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Tom Kyte

Thanks for the question, Shabbir .

Asked: May 02, 2000 - 1:21 pm UTC

Last updated: February 22, 2007 - 7:56 pm UTC

Version:

Viewed 10K+ times! This question is

You Asked

How do I execute an executable
from a PL/SQL code (Without using the
SQL*Plus "HOST" command)?



and we said...



In Oracle7 -- you cannot execute another program from PLSQL. You can 'talk' to an already running program (which in turn can execute another process). See </code> http://asktom.oracle.com/~tkyte/plex/index.html <code>for an idea on how this works -- we can use dbms_pipe to send messages to another session and have it do something for us.

In Oracle8 -- this feature is called an external procedure and is quite easy to implement. You would code your stored procedure in C, the C can use a system() command for example to run another process.

In Oracle8i, release 8.1 -- a java stored procedure can run external processes as well without having to code C.


In unix, you can do something like this as well (make sure you understand the security implications here -- run host.csh as a very Non-priveleged user!)

This is a quick and dirty daemon -- written in csh (the cool shell)..

Here is a PL/SQL subroutine you can install in your schema:

create or replace procedure host( cmd in varchar2 )
as
status number;
begin
dbms_pipe.pack_message( cmd );
status := dbms_pipe.send_message( 'HOST_PIPE' );
if ( status <> 0 ) then raise_application_error( -20001, 'Pipe error' );
end if;
end;
/

Here is a C-Shell script you can run in the background (use this shell script make sure it is named host.csh)

-------------------- bof ----------------------------
#!/bin/csh -f

sqlplus tkyte/tkyte <<"EOF" | grep '^#' | sed 's/^.//' > tmp.csh

set serveroutput on

declare
status number;
command varchar2(255);
begin
status := dbms_pipe.receive_message( 'HOST_PIPE' );
if ( status <> 0 ) then
dbms_output.put_line( '#exit' );
else
dbms_pipe.unpack_message( command );
dbms_output.put_line( '##!/bin/csh -f' );
dbms_output.put_line( '#' || command );
dbms_output.put_line( '#exec host.csh' );
end if;
end;
/
spool off
"EOF"

chmod +x tmp.csh
exec tmp.csh
----------------------- EOF ---------------------------------


If you run this in the background (The script), you'll be able to have it
execute any host command you want. Run this in one window for example and in
anther window go into sql*plus and try:

SQL> exec host( 'ls -l' );
SQL> exec host( 'uptime' );
SQL> exec host( 'echo Hello World' );
SQL> exec host( 'exit' );

You'll see the output of ls -l, uptime, and echo happen on the other window
where the shell script is running (shows you a way to debug pl/sql routines, use
"host( echo some string )" and you'll get real time feedback from your pl/sql
procedure).....


Rating

  (28 ratings)

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Comments

alex, March 20, 2001 - 3:01 am UTC


A reader, March 25, 2001 - 6:51 am UTC


Shunan Xiang, May 11, 2001 - 12:40 am UTC


Hossam Eldin Emam, May 24, 2001 - 4:31 am UTC

thank than I need

Bloody marvelous

Andrew Fyfe, June 07, 2001 - 3:44 pm UTC

Solved my FTP problem, and has potential for hundreds of other uses!

you daaa maan!!!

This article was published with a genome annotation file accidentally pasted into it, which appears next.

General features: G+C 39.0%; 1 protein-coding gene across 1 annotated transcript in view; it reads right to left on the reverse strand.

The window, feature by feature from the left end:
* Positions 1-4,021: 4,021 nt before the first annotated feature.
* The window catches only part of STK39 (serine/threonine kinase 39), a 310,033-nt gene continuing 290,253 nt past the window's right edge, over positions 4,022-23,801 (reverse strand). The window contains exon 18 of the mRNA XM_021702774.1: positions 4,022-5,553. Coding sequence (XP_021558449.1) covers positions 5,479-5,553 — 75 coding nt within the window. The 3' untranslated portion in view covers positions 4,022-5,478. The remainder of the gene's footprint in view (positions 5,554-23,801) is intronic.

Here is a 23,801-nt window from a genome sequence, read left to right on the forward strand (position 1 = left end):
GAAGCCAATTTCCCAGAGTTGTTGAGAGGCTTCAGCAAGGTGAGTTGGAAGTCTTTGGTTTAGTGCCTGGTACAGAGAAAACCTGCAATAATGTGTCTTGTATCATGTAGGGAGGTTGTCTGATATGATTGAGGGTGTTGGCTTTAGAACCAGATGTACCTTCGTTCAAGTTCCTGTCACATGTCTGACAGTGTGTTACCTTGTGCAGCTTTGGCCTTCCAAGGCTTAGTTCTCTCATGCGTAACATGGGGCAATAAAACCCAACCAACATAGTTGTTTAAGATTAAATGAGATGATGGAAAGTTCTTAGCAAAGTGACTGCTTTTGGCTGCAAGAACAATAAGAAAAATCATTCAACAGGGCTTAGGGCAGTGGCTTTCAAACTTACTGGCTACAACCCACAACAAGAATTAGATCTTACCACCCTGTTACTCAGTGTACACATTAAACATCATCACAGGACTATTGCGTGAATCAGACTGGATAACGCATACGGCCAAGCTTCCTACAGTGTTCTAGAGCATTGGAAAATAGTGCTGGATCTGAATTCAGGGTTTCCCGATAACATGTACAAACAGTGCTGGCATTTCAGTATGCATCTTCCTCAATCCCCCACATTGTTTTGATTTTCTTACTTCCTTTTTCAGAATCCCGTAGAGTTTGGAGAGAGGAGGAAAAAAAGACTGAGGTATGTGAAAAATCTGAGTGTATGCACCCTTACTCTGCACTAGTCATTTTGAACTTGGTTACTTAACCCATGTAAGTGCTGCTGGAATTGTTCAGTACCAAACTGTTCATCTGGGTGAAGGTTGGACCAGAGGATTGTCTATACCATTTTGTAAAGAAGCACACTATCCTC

Prakash, June 20, 2001 - 10:51 am UTC

This is cool and awesome and ....
Now I view my debug messages realtime!!!

MaxU, June 22, 2001 - 6:13 pm UTC


Why didn't Oracle document this years ago?

Colin Davies, August 23, 2001 - 12:49 pm UTC

Tom delivers again! This is SO useful! Up until now, I have used a Perl daemon listening to the pipe, but not all systems have Perl installed. Now I just have totranslate it into the Korn and Bourne shells...

A reader, September 17, 2001 - 11:46 am UTC


tom

ray, September 21, 2001 - 1:19 am UTC

I want to use a similar kind of process .

I have to select from dbms_jobs make this an executable. And from another session I want to check peridically if there are any broken jobs.

How can I do it , kindly give the answeri n steps , I had been looking for this functionality for a long time now, but ......

Sue, September 25, 2001 - 4:29 pm UTC

Great example of exactly what I'm trying to do. Very helpful.

Richard Lee, November 20, 2001 - 4:39 pm UTC

Could you please supply detail information on how to run under Windows NT + Oracle8i(8.1.5), like how to execute ".exe" from PL/SQL? Or where I can find related information?

Thanks
Richard


Totally off the point but worth a read

A reader, November 28, 2001 - 6:25 pm UTC

The famous csh bashing document...
</code> http://www.perl.com/language/versus/csh.whynot <code>

Excellent Tip

kaustubh, April 30, 2002 - 11:43 am UTC

The code in example works verbatim. Excellent tip that can be used for lot of useful things...

Excellent

Tom, June 03, 2002 - 1:56 pm UTC

Tom:

It's an excellent alternative for doing things. However, I received an error when I tried to compile the stored procedure to test out the process:

Processing ...
(1):PLS-00201: identifier 'SYS.DBMS_PIPE' must be declared
(2):PL/SQL: Statement ignored
(3):PLS-00201: identifier 'SYS.DBMS_PIPE' must be declared
(4):PL/SQL: Statement ignored

Procedure HOST compiled with errors; status INVALID

What do I have to do to fix the errors. Please help.

Thanks,
Tom

Tom Kyte
June 03, 2002 - 3:51 pm UTC

Great tip!

Lm, June 03, 2002 - 6:15 pm UTC

Another follow-up:

If I want to write all output messages to a log file in the Unix directory where the host.csh script is running, how would I modify the host.csh script? Please help since I am really new to Unix.

Thanks a lot.
Lm

Tom Kyte
June 03, 2002 - 6:27 pm UTC

well, "message" isn't known to the sh script -- it is only available in the PLSQL. So, I would use UTL_FILE to log that message to a known directory -- i wouldn't mess with the sh script at all.

Great Tip

Senthil, June 04, 2002 - 3:55 am UTC

Very Good tip can be used in many calls to call OS command

external procedures

seshadri, January 15, 2003 - 4:56 am UTC

hi
Tom
thanks for th wonderful support u have been extending, I have a similar qstn, trying to run a .VBS files from a Procedure and not able to do can you please guide me on this ?
Oracle 8i on Win-nt is the Environment


Tom Kyte
January 15, 2003 - 8:31 am UTC

i don't even know what a 'vbs' file is (beyond a carrier of viruses)...

but if it is an "executable", you can use

o java to run it.
o c to run it

</code> http://asktom.oracle.com/pls/asktom/f?p=100:11:::::P11_QUESTION_ID:952229840241 <code>



Really helpful -- why isn't this documented Larry??

Jonathan, January 15, 2003 - 10:26 am UTC

VBS - virus bearing script

need explaination